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Induction. According to the Peano Axioms in this article https://en.wikipedia.org/wiki/Peano_axioms, one axioms states that if $\varphi$ is a unary predicate such that $\varphi(0)$ is true and $$\... • 195 2 votes 1 answer 84 views ### How exactly are you allowed to use free set/predicate variables in first-order arithmetic? In first-order arithmetic, you can't quantify over sets of numbers. However, you can include sets as free variables. I don't think this is just a meta-linguistic thing, as I've read papers about Peano ... • 21 3 votes 2 answers 134 views ### (Request for) simple constructive proof of existence of nonstandard model of PA I know of two straightforward nonconstructive proofs of the existence of nonstandard models of arithmetic. By the existence of the standard model of PA, PA is satisfiable and has an infinite model. ... • 6,426 0 votes 0 answers 40 views ### Gentzen's consistency proof of PA What would be some good introcutory references to start reading about Gentzen's consistency proof of Peano arithmetic? • 1 1 vote 1 answer 51 views ### Peano axioms without identity and function symbols Can the first-order Peano axioms be reformulated without identity and without function symbols? I tried doing this by characterizing one of the following relations axiomatically, but end up with ... • 5,060 0 votes 0 answers 20 views ### Equivalence of two characterizations of initial segments of \mathbb N In proving the recursion theorem, Tao in his Analysis, asks to show the existence of the sets \{0, \ldots, n\} directly from the Peano axioms so that +, \ge, etc. are not yet defined (which he ... • 1,967 3 votes 1 answer 77 views ### Interesting examples of first-order, one-sorted proper extensions of PA Are there any interesting nontrivial examples of first-order, one-sorted theories of natural numbers (i.e. theories whose quantifiers range over natural numbers only and not, say, sets of natural ... • 5,060 3 votes 0 answers 48 views ### Soundness for first order While reading the book by Peter Smith I came across two different definitions of soundness, the general definition A theory T is sound iff its axioms are true (on the interpretation built into T’s ... • 1,971 2 votes 1 answer 62 views ### How to prove non-equality using Peano axioms? Using the five Peano axioms of first-order theory arithmetic, one can prove '1+1=2', '2+3=5' or '342+637=979' (don't try the last one!). However, my question is how to prove a non-equality such as &... • 79 0 votes 0 answers 40 views ### How can I encode a proof in PA as a godel number? It seems straightforward to encode a wff in PA as a number. I can't see how to encode a proof. Could someone please tell me how this is usally done? Thanks. 5 votes 1 answer 109 views ### Satisfaction of Peano postulates in topos with natural numbers object Let \mathcal{T} a topos with a natural numbers object, noted N. Also assume that \mathcal{T} is not degenerate, meaning that its initial and terminal objects \emptyset and * are not ... • 909 0 votes 1 answer 42 views ### Peano axioms and Induction to prove s(x) \cdot y = x \cdot y + y Using the following axioms A1: \forall x \in \mathbb{N}: x + 0 = x A2: \forall x,y \in \mathbb{N}: x + s(y) = s(x+y) M1: \forall x \in \mathbb{N}: x \cdot0 = 0 M2: \forall x,y \in \mathbb{N}: x ... 4 votes 1 answer 154 views ### What is the difference between "Peano arithmetic," "second-order arithmetic," and "second-order Peano arithmetic?" I think this needs to be clarified, so it would be helpful to see an answer to this somewhere. I've seen the following terms: Peano arithmetic. Second-order arithmetic. Second-order Peano arithmetic. ... • 1,924 1 vote 0 answers 66 views ### Are the naturals really a subset of the real numbers? [duplicate] Ok, so this question seems obvious, right? But what I mean is the numbers in the way they are logically / axiomaticaly defined in the foundations of Mathematics. As far as I know, the naturals are in ... • 21 0 votes 3 answers 56 views ### Landau Foundations of Analysis Axiom 4: Is it necessary? Landau gives 5 axioms as the foundations for deriving the theorems in the first chapter: Axiom 1: 1 is a natural number. Axiom 2: If x = y then x' = y'. Axiom 3: 1 is not a successor to any ... 0 votes 2 answers 59 views ### How to prove that there are n natural numbers that are less or equal than n and what properties are allowed to use in induction. Let n \in \mathbf{N}. I wondered how to prove that there are exactly n natural numbers that are smaller or equal than n. This seems somewhat circular which confuses me. I guess the way to do ... • 241 5 votes 1 answer 67 views ### a stronger fixed point theorem Given a unary predicate \phi, the Fixed Point Lemma of PA tells us that there is a sentence S such that:$$\mbox{PA} \vdash S \leftrightarrow \phi (\ulcorner S \urcorner) (Note that $\phi$ doesn'...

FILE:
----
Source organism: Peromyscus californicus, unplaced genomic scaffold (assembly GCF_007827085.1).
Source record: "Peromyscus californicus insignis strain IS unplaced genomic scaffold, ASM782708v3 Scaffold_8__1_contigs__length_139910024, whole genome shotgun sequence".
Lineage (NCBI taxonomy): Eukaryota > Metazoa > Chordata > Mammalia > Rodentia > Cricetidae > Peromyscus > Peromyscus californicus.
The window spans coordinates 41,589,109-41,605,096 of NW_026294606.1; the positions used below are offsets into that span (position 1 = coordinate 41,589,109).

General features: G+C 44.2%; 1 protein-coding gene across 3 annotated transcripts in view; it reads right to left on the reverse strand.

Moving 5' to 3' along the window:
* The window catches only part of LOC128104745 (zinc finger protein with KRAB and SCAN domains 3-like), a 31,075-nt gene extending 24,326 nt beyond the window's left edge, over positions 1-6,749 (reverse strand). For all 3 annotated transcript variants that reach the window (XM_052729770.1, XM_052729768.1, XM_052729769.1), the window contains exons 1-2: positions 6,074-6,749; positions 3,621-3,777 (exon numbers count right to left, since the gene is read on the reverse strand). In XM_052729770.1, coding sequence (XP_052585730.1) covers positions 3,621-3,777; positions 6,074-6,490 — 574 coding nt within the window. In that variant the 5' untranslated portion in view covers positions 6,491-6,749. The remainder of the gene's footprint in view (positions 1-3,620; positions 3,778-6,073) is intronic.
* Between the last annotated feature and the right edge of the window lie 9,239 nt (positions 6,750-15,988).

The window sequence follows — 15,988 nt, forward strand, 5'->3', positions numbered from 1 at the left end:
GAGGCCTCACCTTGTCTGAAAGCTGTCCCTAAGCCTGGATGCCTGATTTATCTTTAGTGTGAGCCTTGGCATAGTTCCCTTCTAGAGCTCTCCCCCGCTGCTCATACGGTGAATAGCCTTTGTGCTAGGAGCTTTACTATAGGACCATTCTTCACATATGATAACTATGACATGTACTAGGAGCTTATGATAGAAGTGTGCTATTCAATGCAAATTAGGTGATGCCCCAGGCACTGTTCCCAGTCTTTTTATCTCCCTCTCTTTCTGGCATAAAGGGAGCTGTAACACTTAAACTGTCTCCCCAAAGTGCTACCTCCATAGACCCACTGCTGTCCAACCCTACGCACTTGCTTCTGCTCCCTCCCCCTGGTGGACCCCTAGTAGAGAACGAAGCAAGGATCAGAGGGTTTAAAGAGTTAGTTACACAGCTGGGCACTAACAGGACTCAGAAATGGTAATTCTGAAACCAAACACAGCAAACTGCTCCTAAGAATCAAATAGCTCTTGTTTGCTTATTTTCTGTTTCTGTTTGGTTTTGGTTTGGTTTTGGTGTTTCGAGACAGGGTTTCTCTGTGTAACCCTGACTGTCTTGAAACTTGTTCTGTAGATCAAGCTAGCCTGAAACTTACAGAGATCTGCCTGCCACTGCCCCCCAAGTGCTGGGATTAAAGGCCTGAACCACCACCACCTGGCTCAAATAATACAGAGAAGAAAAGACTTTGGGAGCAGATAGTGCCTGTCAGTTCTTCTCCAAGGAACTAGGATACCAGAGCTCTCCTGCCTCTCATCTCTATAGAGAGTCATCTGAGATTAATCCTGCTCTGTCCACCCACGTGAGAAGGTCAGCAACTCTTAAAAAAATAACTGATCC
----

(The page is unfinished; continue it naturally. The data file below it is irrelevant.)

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A set $S$ is called finite if there exists a bijection from $S$ to $\{1,...,n\}$ for one $n \in \mathbf{N}$. It is then common to write its elements as $s_1,...,s_n$. I now wonder, why this is ...